The Significance of Surrender

Laine Lawson CraftBy Laine Lawson Craft6 Minutes

Excerpt taken from The Parent’s Battle Plan by Laine Lawson Craft.

Chapter 9
The Significance of Surrender


As parents, we tend to believe (either consciously, subconsciously or both) that we are able to control our family. And perhaps for large portions of time, we have good reason to think so. When our children are smaller, they typically obey our rules. Why would we not believe those behaviors would continue?

There is a saying that the smaller the child, the smaller the problems. This means that a scraped knee or small issues are easily healed. But the problems that can show up with bigger kids, like a citation for driving under the influence (DUI) or other life-altering problems, are not so easily resolved. As our adorable little tykes grow up to be disobedient teens and young adults, we experience the complex realization that we are no longer controlling many portions of their lives.

When we begin to recognize that our grip is loosening, we often feel forced to manipulate our children in ways that are meant to have them act or behave better. The more our children act up or disobey, the more we try to manage and control their actions and bad decisions. This merry-go-round parenting can spiral into an endless stream of push and be pushed. It takes a lot of trial and error to figure out that we have become much like the kitten who perpetually chases its tail.

As all three of my children spiraled into the darkness of hell, the first thing I tried to do was regain control over them. I would punish wrong choices. I put boundaries on activities and social schedules. I tried everything I could think of to fashion their lives in such a way as to provide a better outcome for their behaviors. I only succeeded in failing my children and myself. I was not allowing God to control the situation or allowing Him to move through their wrong choices.

Instead of being a mom who was certain that God had things handled, I looked like a mean tyrant. As a result, my children’s disdain for me only got worse, which made them more defiant than ever. In turn, I felt as though I was responsible for their bad choices since I had been making wrong choices, too. We were all losing the battle!

The remedy for my miserable merry-go-round parenting cycle started when I realized that I had never been in control in the first place. My manipulation could never produce anything other than losing a battle. I had to give to God any perceived control that I thought I had over my children; I had to surrender them. In simple terms, surrender means “to give oneself up into the power of another.”1 This was yet another pivotal point in the war for my children against evil. If I truly believed that God had a plan for my children, then I would never be in control of their choices. I was only a parent to guide and protect them as best I could. As adults, we frequently reach out to God and call Him Father. It had not occurred to me that He was their actual parent in ways that I was not able to be.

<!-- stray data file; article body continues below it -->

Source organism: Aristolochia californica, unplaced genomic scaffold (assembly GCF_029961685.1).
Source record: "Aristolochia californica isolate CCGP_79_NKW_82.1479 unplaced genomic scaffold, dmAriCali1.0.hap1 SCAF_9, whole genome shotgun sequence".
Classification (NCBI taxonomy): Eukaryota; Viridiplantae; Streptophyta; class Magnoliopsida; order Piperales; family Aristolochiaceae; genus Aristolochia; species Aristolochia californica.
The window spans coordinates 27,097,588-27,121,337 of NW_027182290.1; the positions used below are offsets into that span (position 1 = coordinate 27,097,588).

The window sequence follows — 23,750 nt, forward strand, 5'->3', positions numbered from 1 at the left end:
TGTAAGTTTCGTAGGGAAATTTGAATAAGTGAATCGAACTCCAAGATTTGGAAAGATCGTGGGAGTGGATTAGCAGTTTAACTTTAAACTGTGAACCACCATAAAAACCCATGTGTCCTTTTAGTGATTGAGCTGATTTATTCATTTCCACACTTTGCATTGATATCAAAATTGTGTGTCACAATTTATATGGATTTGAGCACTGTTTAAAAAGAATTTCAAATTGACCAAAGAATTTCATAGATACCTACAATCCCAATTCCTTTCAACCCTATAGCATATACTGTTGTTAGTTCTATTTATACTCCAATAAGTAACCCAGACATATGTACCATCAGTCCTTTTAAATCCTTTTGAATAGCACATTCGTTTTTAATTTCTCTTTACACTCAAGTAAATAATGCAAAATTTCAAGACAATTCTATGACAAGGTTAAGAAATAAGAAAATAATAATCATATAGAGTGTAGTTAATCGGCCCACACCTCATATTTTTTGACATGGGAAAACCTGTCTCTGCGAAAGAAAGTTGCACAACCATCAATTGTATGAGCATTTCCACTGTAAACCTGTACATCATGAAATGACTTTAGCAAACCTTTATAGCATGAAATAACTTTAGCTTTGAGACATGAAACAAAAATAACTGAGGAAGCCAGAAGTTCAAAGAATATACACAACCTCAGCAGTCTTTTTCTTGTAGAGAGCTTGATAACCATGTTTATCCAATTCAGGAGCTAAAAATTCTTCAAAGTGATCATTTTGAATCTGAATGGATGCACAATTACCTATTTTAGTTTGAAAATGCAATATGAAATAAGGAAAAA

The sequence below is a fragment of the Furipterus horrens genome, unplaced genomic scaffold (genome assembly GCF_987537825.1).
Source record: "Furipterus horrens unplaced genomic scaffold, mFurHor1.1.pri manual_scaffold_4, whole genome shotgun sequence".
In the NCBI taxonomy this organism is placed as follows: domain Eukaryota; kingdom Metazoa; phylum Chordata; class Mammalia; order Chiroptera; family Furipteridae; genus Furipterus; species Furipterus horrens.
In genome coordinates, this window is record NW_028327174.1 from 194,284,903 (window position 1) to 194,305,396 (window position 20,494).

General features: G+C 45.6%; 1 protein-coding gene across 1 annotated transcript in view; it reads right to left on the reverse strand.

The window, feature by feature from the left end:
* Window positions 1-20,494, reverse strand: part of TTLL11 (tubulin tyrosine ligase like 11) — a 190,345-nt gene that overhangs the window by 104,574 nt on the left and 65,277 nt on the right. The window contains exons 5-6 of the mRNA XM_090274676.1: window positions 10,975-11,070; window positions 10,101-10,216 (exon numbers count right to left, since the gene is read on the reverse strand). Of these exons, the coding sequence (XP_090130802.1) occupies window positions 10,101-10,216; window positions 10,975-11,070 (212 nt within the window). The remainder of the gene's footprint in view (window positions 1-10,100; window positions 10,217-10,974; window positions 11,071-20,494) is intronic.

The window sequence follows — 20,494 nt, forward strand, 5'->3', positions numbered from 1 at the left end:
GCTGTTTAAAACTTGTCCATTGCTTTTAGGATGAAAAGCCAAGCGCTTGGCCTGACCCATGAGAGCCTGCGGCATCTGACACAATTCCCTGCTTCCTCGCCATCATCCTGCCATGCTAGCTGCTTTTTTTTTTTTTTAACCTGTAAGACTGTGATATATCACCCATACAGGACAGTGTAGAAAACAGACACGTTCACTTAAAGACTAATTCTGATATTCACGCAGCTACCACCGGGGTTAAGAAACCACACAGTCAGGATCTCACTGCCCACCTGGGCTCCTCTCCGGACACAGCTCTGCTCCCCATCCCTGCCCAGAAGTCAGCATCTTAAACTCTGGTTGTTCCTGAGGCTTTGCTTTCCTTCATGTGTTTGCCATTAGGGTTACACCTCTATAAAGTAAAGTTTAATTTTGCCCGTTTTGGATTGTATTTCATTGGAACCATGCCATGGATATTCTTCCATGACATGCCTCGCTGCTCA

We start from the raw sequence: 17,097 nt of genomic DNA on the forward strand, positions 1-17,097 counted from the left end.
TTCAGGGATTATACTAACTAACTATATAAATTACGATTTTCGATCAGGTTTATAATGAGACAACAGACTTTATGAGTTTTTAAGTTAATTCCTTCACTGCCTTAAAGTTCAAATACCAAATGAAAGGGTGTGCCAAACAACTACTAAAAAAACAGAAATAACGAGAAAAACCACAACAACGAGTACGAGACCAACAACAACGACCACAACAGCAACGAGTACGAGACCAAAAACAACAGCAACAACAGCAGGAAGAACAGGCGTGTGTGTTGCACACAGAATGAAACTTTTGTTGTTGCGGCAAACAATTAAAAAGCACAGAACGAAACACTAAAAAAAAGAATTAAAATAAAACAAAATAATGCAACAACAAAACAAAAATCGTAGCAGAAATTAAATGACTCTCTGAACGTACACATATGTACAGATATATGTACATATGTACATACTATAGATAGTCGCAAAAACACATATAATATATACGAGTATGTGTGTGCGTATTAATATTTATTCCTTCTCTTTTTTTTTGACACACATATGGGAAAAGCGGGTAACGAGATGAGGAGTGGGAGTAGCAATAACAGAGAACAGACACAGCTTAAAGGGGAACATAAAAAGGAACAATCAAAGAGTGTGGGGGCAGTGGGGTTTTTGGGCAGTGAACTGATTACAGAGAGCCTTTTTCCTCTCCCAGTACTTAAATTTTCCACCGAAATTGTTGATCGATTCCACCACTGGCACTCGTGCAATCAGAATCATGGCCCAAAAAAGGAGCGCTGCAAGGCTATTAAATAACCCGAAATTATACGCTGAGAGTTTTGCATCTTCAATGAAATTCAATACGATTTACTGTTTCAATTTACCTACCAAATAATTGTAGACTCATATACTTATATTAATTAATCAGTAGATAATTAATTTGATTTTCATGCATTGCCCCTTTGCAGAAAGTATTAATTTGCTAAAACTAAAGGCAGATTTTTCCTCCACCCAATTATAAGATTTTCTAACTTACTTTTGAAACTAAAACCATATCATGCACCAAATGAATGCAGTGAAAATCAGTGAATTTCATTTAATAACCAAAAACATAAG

When we hear the word surrender, we often think of it with a negative connotation. The word brings on feelings of loss, misery and even death. These are certainly things that we do not voluntarily sign up to participate in. The good news is that surrender to God can be easy. The type of surrender we are discussing is the act of handing everything over to Him.

When we look at this in the appropriate spiritual hierarchy format, God is the Father of all. We, as earthly parents, are symbolically handing our child back to God to affirm this truth. We are relinquishing control over our own lives and surrendering our children’s lives to acknowledge God’s supreme authority. In doing so, we open ourselves to His help in turning things around.

Our double surrender signifies that we have joined in partnership with Him and no longer consider ourselves the leader. We are willing soldiers in God’s army for the sake of our children. We open the door to allow other people and resources that He provides into the situation. Partnering with God means unlimited help is coming in ways we are not capable of imagining.

Unlike the prevailing mindset that when someone surrenders, they lose, when we surrender to God, we receive three of the greatest and most needed blessings: peace, confidence and hope.

Extracted from The Parent’s Battle Plan by Laine Lawson Craft, provided by Chosen Books, a division of Baker Publishing Group. Copyright 2023. Used by permission.

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